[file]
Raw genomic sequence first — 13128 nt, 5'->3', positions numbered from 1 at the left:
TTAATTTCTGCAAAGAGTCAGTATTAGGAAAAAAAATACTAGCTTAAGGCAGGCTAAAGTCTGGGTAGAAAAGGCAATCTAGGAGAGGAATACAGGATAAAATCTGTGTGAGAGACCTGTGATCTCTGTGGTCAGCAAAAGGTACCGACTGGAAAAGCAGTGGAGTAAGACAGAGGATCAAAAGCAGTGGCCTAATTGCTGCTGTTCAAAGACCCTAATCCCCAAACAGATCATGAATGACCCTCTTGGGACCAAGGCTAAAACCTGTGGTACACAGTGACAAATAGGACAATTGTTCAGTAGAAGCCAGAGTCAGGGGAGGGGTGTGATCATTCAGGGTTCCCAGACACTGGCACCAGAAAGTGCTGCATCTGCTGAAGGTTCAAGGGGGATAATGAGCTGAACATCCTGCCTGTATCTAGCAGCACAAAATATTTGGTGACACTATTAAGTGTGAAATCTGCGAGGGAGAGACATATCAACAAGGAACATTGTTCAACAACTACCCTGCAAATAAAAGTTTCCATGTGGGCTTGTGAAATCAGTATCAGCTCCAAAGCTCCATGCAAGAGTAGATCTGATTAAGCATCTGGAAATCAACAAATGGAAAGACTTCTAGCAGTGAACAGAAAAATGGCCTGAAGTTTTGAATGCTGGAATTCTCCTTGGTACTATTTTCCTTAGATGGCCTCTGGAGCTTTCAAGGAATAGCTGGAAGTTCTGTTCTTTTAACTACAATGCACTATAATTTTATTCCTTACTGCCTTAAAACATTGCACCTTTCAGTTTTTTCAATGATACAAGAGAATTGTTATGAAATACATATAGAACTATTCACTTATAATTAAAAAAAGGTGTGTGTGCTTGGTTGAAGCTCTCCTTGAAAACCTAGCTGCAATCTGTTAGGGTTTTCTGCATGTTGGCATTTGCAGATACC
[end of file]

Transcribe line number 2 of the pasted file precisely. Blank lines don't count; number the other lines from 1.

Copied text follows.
TTAATTTCTGCAAAGAGTCAGTATTAGGAAAAAAAATACTAGCTTAAGGCAGGCTAAAGTCTGGGTAGAAAAGGCAATCTAGGAGAGGAATACAGGATAAAATCTGTGTGAGAGACCTGTGATCTCTGTGGTCAGCAAAAGGTACCGACTGGAAAAGCAGTGGAGTAAGACAGAGGATCAAAAGCAGTGGCCTAATTGCTGCTGTTCAAAGACCCTAATCCCCAAACAGATCATGAATGACCCTCTTGGGACCAAGGCTAAAACCTGTGGTACACAGTGACAAATAGGACAATTGTTCAGTAGAAGCCAGAGTCAGGGGAGGGGTGTGATCATTCAGGGTTCCCAGACACTGGCACCAGAAAGTGCTGCATCTGCTGAAGGTTCAAGGGGGATAATGAGCTGAACATCCTGCCTGTATCTAGCAGCACAAAATATTTGGTGACACTATTAAGTGTGAAATCTGCGAGGGAGAGACATATCAACAAGGAACATTGTTCAACAACTACCCTGCAAATAAAAGTTTCCATGTGGGCTTGTGAAATCAGTATCAGCTCCAAAGCTCCATGCAAGAGTAGATCTGATTAAGCATCTGGAAATCAACAAATGGAAAGACTTCTAGCAGTGAACAGAAAAATGGCCTGAAGTTTTGAATGCTGGAATTCTCCTTGGTACTATTTTCCTTAGATGGCCTCTGGAGCTTTCAAGGAATAGCTGGAAGTTCTGTTCTTTTAACTACAATGCACTATAATTTTATTCCTTACTGCCTTAAAACATTGCACCTTTCAGTTTTTTCAATGATACAAGAGAATTGTTATGAAATACATATAGAACTATTCACTTATAATTAAAAAAAGGTGTGTGTGCTTGGTTGAAGCTCTCCTTGAAAACCTAGCTGCAATCTGTTAGGGTTTTCTGCATGTTGGCATTTGCAGATACC